Multistatic 3D Whole Body Millimeter-Wave Imaging for Explosive Detection

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Most of the airport passenger security systems use millimeter-wave radar portals to detect threats concealed under clothing. These sophisticated sensors employ advanced RF radar modules and GPU-based accelerated processing. While they are very sensitive, alerting on even small anomalies, they are prone to false alarms, which lead to invasive pat-downs.

New research in multistatic focusing radar systems has the potential to improve detection and lower false alarms. Improvements in the antenna system and in the inversion algorithms help rule out innocent objects while making the detection of non-shape-specific anomalies more likely, without increasing the processing time.

A proposed toroidal reflector antenna, consisting of a tilted ellipse rotated about the vertical axis, provides for multiple, overlapping high-resolution nearfield beams that form multi-view, true multistatic mm-wave imaging for security applications.  Modeled results indicate the point spread function (PSF) on a torso target is wide and short, allowing for quickly computed 2D images which can be stacked to reconstruct detailed 3D surfaces.  The elliptical curvature in the vertical plane focuses beams to narrow horizontal slices on the object to be imaged.  With only this slice illuminated, the scattered field will be due to just this narrow portion of the subject, allowing for computationally simple inversion of a one-dimensional contour rather than an entire two-dimensional surface.  Stacking the reconstructed contours for various horizontal positions provides the full object image. 

Assuming typical smooth variations of the human body surfaces, the object detection is performed by comparing the retrieved surface with a smoothed one. In addition, weak dielectric explosive threats can be detected as foreign objects, and distinguished from innocuous concealed items. The improved advanced imaging technology system has the promise of reducing false alarms and minimizing pat-downs at airport security lines.



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  • 10155 Pacific Heights Blvd
  • San Diego, California
  • United States

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  • Starts 21 November 2019 09:01 PM
  • Ends 06 December 2019 09:01 AM
  • All times are America/Los_Angeles
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Multistatic 3D Whole Body Millimeter-Wave Imaging for Explosive Detection

Most of the airport passenger security systems use millimeter-wave radar portals to detect threats concealed under clothing. These sophisticated sensors employ advanced RF radar modules and GPU-based accelerated processing. While they are very sensitive, alerting on even small anomalies, they are prone to false alarms, which lead to invasive pat-downs.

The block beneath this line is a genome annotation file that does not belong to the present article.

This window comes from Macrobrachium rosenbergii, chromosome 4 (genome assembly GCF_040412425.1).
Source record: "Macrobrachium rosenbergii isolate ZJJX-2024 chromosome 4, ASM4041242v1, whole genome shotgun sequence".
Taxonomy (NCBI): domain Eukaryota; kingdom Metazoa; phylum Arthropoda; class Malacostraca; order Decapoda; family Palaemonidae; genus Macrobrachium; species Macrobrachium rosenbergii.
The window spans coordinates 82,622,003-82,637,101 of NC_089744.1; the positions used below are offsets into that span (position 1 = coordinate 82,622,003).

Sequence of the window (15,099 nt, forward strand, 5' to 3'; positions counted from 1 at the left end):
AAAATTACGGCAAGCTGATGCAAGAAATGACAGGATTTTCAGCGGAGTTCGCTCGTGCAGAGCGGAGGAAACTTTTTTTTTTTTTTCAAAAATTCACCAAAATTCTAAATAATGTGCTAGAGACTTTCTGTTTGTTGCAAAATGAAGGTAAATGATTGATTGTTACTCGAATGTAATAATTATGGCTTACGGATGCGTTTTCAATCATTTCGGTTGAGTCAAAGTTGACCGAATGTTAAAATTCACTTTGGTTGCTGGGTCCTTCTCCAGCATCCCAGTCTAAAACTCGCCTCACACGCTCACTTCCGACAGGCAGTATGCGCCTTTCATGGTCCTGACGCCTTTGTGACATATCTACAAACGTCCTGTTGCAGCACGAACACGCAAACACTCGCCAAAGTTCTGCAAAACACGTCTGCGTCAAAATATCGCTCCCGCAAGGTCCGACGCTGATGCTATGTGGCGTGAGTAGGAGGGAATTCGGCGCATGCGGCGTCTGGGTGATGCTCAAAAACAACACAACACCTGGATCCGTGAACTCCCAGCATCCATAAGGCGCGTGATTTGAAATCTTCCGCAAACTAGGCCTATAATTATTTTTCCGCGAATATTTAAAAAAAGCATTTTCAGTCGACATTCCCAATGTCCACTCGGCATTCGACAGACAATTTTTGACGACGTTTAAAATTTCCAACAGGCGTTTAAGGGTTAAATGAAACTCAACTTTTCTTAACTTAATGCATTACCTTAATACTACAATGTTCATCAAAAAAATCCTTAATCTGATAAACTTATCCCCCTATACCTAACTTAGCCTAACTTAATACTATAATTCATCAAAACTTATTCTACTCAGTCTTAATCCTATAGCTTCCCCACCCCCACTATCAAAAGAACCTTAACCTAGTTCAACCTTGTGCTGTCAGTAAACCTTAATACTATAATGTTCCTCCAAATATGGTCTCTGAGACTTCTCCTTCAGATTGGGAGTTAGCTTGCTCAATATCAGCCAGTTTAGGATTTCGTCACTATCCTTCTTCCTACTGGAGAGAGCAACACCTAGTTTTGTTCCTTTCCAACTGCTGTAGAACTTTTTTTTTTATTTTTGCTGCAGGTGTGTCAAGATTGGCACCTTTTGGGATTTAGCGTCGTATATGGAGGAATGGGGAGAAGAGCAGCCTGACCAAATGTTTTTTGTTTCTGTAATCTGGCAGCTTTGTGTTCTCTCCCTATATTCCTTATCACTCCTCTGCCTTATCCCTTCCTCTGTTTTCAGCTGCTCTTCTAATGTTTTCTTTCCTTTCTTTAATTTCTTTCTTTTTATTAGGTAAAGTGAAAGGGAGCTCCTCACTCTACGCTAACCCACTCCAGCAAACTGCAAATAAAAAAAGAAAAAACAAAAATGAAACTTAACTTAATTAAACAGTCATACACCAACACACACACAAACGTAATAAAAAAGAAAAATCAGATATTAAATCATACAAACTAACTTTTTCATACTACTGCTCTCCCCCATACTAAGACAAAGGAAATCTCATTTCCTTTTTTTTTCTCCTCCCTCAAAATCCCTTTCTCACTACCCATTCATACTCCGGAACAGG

New research in multistatic focusing radar systems has the potential to improve detection and lower false alarms. Improvements in the antenna system and in the inversion algorithms help rule out innocent objects while making the detection of non-shape-specific anomalies more likely, without increasing the processing time.

A proposed toroidal reflector antenna, consisting of a tilted ellipse rotated about the vertical axis, provides for multiple, overlapping high-resolution nearfield beams that form multi-view, true multistatic mm-wave imaging for security applications.  Modeled results indicate the point spread function (PSF) on a torso target is wide and short, allowing for quickly computed 2D images which can be stacked to reconstruct detailed 3D surfaces.  The elliptical curvature in the vertical plane focuses beams to narrow horizontal slices on the object to be imaged.  With only this slice illuminated, the scattered field will be due to just this narrow portion of the subject, allowing for computationally simple inversion of a one-dimensional contour rather than an entire two-dimensional surface.  Stacking the reconstructed contours for various horizontal positions provides the full object image. 

Assuming typical smooth variations of the human body surfaces, the object detection is performed by comparing the retrieved surface with a smoothed one. In addition, weak dielectric explosive threats can be detected as foreign objects, and distinguished from innocuous concealed items. The improved advanced imaging technology system has the promise of reducing false alarms and minimizing pat-downs at airport security lines.

Biography:

Carey M. Rappaport received five degrees from the Massachusetts Institute of Technology:  the SB in Mathematics, the SB, SM, and EE in Electrical Engineering in June 1982, and the PhD in Electrical Engineering in June 1987.  He is married to Ann W. Morgenthaler, and has two children, Sarah and Brian.

 

Prof. Rappaport joined the faculty at Northeastern University in Boston, MA in 1987.  He has been Professor of Electrical and Computer Engineering since July 2000. In 2011, he was appointed College of Engineering Distinguished Professor.  He was Principal Investigator of an ARO-sponsored Multidisciplinary University Research Initiative on Humanitarian Demining, Co-Principal Investigator and Associate Director of the NSF-sponsored Engineering Research Center for Subsurface Sensing and Imaging Systems (CenSSIS), and Co-Principal Investigator and Deputy Director of the DHS-sponsored Awareness and Localization of Explosive Related Threats (ALERT) Center of Excellence.





Agenda

10:00am - 10:10am  Sign-in and networking
10:10am - 11:30am  Seminar and Q&A